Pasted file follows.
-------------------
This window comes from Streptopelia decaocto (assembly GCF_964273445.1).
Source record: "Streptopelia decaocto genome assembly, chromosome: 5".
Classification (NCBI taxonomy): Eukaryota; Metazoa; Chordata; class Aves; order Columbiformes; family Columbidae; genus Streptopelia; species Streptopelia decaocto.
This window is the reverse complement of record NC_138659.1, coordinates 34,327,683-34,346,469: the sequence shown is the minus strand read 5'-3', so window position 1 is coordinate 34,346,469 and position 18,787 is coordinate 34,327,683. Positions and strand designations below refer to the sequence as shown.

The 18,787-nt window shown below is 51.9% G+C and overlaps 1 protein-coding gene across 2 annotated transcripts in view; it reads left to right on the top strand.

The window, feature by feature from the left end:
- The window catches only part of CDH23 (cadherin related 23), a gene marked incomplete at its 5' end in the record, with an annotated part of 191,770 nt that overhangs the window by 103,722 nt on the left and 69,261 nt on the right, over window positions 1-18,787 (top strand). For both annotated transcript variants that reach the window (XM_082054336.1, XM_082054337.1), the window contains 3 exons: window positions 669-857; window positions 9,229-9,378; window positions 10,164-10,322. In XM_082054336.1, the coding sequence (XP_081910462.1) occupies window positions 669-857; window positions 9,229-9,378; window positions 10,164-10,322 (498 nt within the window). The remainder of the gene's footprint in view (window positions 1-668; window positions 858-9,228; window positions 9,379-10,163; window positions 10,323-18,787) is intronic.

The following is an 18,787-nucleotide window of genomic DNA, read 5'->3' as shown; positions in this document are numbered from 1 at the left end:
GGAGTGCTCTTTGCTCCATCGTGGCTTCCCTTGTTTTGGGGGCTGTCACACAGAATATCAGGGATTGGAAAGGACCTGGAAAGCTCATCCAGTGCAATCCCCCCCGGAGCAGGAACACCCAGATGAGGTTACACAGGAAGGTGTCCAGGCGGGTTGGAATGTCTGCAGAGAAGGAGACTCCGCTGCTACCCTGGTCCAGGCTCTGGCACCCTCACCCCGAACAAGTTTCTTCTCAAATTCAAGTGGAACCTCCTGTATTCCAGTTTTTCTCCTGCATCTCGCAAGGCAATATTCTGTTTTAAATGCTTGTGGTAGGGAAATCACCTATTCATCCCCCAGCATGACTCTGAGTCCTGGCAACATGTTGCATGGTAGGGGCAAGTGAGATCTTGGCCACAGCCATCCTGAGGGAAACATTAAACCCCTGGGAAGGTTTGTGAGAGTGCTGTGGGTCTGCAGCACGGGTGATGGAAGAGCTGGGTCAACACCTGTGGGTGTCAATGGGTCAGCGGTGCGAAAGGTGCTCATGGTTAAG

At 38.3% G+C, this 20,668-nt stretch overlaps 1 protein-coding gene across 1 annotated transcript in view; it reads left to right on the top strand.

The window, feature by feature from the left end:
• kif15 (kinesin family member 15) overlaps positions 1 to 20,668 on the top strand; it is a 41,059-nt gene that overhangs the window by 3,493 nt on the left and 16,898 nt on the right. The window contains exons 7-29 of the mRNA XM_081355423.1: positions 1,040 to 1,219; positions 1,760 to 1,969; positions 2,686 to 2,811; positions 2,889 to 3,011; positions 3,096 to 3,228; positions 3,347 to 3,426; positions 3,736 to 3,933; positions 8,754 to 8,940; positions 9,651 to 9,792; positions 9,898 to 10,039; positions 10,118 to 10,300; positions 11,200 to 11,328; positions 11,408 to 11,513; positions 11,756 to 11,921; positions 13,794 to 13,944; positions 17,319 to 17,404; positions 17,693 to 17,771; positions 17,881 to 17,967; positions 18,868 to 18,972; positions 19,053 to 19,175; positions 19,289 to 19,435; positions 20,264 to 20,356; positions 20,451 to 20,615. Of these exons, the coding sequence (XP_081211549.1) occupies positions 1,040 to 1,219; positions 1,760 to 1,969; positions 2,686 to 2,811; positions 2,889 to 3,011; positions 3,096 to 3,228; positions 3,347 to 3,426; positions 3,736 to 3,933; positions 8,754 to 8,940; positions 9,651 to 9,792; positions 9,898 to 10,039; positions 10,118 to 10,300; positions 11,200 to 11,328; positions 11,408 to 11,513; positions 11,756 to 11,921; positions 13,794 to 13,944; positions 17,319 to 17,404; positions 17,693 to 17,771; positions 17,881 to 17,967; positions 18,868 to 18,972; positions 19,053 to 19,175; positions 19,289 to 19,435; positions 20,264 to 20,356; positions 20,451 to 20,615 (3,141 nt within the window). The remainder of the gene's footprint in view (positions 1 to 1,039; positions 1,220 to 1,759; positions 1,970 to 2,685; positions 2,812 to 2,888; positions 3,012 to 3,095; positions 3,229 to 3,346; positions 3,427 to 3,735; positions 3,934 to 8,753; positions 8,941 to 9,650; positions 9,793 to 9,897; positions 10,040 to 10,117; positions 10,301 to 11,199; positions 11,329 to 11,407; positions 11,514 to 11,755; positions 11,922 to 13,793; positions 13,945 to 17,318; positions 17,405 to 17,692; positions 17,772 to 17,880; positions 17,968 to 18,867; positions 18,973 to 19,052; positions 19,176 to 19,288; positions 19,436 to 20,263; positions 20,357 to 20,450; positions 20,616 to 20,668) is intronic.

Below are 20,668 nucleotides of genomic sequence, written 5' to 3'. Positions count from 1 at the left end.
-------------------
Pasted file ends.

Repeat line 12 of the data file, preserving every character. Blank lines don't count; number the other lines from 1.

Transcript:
• kif15 (kinesin family member 15) overlaps positions 1 to 20,668 on the top strand; it is a 41,059-nt gene that overhangs the window by 3,493 nt on the left and 16,898 nt on the right. The window contains exons 7-29 of the mRNA XM_081355423.1: positions 1,040 to 1,219; positions 1,760 to 1,969; positions 2,686 to 2,811; positions 2,889 to 3,011; positions 3,096 to 3,228; positions 3,347 to 3,426; positions 3,736 to 3,933; positions 8,754 to 8,940; positions 9,651 to 9,792; positions 9,898 to 10,039; positions 10,118 to 10,300; positions 11,200 to 11,328; positions 11,408 to 11,513; positions 11,756 to 11,921; positions 13,794 to 13,944; positions 17,319 to 17,404; positions 17,693 to 17,771; positions 17,881 to 17,967; positions 18,868 to 18,972; positions 19,053 to 19,175; positions 19,289 to 19,435; positions 20,264 to 20,356; positions 20,451 to 20,615. Of these exons, the coding sequence (XP_081211549.1) occupies positions 1,040 to 1,219; positions 1,760 to 1,969; positions 2,686 to 2,811; positions 2,889 to 3,011; positions 3,096 to 3,228; positions 3,347 to 3,426; positions 3,736 to 3,933; positions 8,754 to 8,940; positions 9,651 to 9,792; positions 9,898 to 10,039; positions 10,118 to 10,300; positions 11,200 to 11,328; positions 11,408 to 11,513; positions 11,756 to 11,921; positions 13,794 to 13,944; positions 17,319 to 17,404; positions 17,693 to 17,771; positions 17,881 to 17,967; positions 18,868 to 18,972; positions 19,053 to 19,175; positions 19,289 to 19,435; positions 20,264 to 20,356; positions 20,451 to 20,615 (3,141 nt within the window). The remainder of the gene's footprint in view (positions 1 to 1,039; positions 1,220 to 1,759; positions 1,970 to 2,685; positions 2,812 to 2,888; positions 3,012 to 3,095; positions 3,229 to 3,346; positions 3,427 to 3,735; positions 3,934 to 8,753; positions 8,941 to 9,650; positions 9,793 to 9,897; positions 10,040 to 10,117; positions 10,301 to 11,199; positions 11,329 to 11,407; positions 11,514 to 11,755; positions 11,922 to 13,793; positions 13,945 to 17,318; positions 17,405 to 17,692; positions 17,772 to 17,880; positions 17,968 to 18,867; positions 18,973 to 19,052; positions 19,176 to 19,288; positions 19,436 to 20,263; positions 20,357 to 20,450; positions 20,616 to 20,668) is intronic.